A new fact based, balanced, and comprehensive review of 2020: “The top 10 weather and climate events of a record-setting year. In an all-around bizarre and largely unpleasant calendar year, extreme weather and climate-related changes contributed to the woes of 2020. By Jeff Masters, PhD, and Dana Nuccitelli | Monday, December 21, 2020.”

    https://yaleclimateconnections.org/2020/12/the-top-10-weather-and-climate-events-of-a-record-setting-year/

    The review looks at everything from CO2 levels to warming to wildfires to flooding to arctic sea ice and of course hurricanes:

    “The 2020 season was notable not only for its record number of named storms (after breaking into the Greek alphabet by the ridiculously early date of September 18), but also for its record number of rapidly intensifying storms (10), record number of landfalling U.S. named storms (12), and record number of landfalling U.S. hurricanes (six). Every single mile of the mainland U.S. coast from Texas to Maine was under a watch or warning related to tropical cyclones at some point in 2020. U.S. hurricane damage exceeded $37 billion, according to insurance broker Aon, the eighth-highest annual total on record.”

  33. 183
    Al Bundy says:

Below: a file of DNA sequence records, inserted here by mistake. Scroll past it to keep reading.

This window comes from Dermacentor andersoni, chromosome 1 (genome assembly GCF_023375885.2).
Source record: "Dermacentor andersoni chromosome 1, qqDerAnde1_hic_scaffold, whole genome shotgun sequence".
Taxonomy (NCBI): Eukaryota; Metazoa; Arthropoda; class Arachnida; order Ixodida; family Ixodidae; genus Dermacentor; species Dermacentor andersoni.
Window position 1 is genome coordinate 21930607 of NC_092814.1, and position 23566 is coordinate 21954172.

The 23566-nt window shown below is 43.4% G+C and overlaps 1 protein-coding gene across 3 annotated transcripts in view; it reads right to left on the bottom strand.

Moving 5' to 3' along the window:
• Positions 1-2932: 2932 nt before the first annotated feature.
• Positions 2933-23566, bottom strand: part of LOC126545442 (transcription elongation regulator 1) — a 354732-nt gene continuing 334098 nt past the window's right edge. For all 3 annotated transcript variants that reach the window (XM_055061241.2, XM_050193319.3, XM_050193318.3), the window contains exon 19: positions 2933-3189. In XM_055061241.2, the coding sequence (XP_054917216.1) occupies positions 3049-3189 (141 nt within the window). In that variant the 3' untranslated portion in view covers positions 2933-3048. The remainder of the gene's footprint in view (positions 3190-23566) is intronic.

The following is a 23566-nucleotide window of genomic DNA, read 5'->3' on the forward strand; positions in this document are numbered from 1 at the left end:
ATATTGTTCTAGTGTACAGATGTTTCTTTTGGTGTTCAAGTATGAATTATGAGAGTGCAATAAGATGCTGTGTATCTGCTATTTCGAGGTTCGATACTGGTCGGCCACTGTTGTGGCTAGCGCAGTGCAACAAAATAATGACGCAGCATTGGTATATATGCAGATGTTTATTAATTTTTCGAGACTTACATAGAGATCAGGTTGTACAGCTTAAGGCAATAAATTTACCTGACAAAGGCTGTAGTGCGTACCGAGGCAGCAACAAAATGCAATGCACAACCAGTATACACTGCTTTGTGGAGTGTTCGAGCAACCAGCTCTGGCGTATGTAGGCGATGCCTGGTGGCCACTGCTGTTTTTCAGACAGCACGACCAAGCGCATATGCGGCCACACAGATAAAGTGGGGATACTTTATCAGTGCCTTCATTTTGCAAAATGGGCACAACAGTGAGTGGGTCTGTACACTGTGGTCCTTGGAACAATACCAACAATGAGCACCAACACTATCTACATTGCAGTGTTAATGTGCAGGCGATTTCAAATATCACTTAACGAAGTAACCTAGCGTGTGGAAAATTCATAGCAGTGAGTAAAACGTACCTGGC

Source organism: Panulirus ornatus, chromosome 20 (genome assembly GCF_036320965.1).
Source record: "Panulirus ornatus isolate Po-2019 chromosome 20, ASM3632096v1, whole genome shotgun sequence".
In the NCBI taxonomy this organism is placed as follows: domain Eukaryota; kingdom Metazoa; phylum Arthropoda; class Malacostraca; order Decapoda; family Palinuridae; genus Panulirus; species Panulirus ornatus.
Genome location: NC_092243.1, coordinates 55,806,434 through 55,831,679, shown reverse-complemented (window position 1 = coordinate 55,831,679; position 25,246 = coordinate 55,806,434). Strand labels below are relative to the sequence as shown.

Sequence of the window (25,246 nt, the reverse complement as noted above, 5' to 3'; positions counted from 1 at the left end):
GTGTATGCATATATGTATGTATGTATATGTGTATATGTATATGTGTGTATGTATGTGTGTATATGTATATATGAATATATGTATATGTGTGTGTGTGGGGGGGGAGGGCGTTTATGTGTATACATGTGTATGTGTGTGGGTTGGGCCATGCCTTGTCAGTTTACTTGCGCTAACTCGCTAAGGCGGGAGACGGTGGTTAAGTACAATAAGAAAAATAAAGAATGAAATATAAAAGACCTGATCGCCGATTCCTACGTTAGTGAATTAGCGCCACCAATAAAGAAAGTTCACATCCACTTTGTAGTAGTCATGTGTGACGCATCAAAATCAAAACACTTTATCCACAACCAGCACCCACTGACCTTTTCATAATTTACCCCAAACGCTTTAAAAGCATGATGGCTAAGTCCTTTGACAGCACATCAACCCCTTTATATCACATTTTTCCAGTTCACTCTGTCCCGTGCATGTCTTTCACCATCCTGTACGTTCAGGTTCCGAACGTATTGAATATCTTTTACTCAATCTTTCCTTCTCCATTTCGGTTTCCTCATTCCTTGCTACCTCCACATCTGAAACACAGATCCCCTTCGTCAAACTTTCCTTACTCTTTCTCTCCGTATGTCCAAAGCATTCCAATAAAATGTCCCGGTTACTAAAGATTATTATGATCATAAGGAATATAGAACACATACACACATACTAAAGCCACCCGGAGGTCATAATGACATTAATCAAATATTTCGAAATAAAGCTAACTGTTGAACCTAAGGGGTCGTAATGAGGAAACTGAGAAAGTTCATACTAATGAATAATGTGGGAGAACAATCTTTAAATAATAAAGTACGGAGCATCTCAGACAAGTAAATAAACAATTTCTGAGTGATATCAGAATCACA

J Doug Swallow: On August 15, 1281, a second typhoon roared ashore at Kyushu. Of the khan’s 4,400 ships, only a few hundred rode out the towering waves and vicious winds.

    AB: Yep. And it’s not just invasion fleets. I have it on good authority that trailer parks cause/attract tornadoes. Something about elevated metal boxes. Gotta be a Tesla generator thing.

  34. 184
    MA Rodger says:

    J Doug Swallow @170&172,
    You seem to be happily trolling down this thread with grand assertions but with little enough in the way of supporting evidence. So forgive me for investigating what species of troll you are.

    You write “It is hard to believe that in 1900 CO₂ could possibly have contributed to the most deadly hurricane to have ever struck the US” and also @170 you described CO₂ as a “trace gas absolutely essential for all life.”
    So let us take a step back.

    This “trace gas” CO₂; surely this “trace gas” is a greenhouse gas without which the global temperature would be 7ºC colder and that with such a drop in temperature there would also be a reduction in levels of atmospheric water vapour which is itself a greenhouse gas and so global temperatures would drop a further 25ºC, roughly.

    So here is an initial question for you, J Doug Swallow. Would there be any tropical cyclones at all if global temperatures were to drop 32ºC?

    And, perhaps slightly more interesting, given that greenhouse gases will increase global temperatures and tropical cyclones are driven by high sea surface temperatures, why would you think that an increase from 185ppm CO₂ to 410ppm CO₂ would not increase tropical cyclone activity?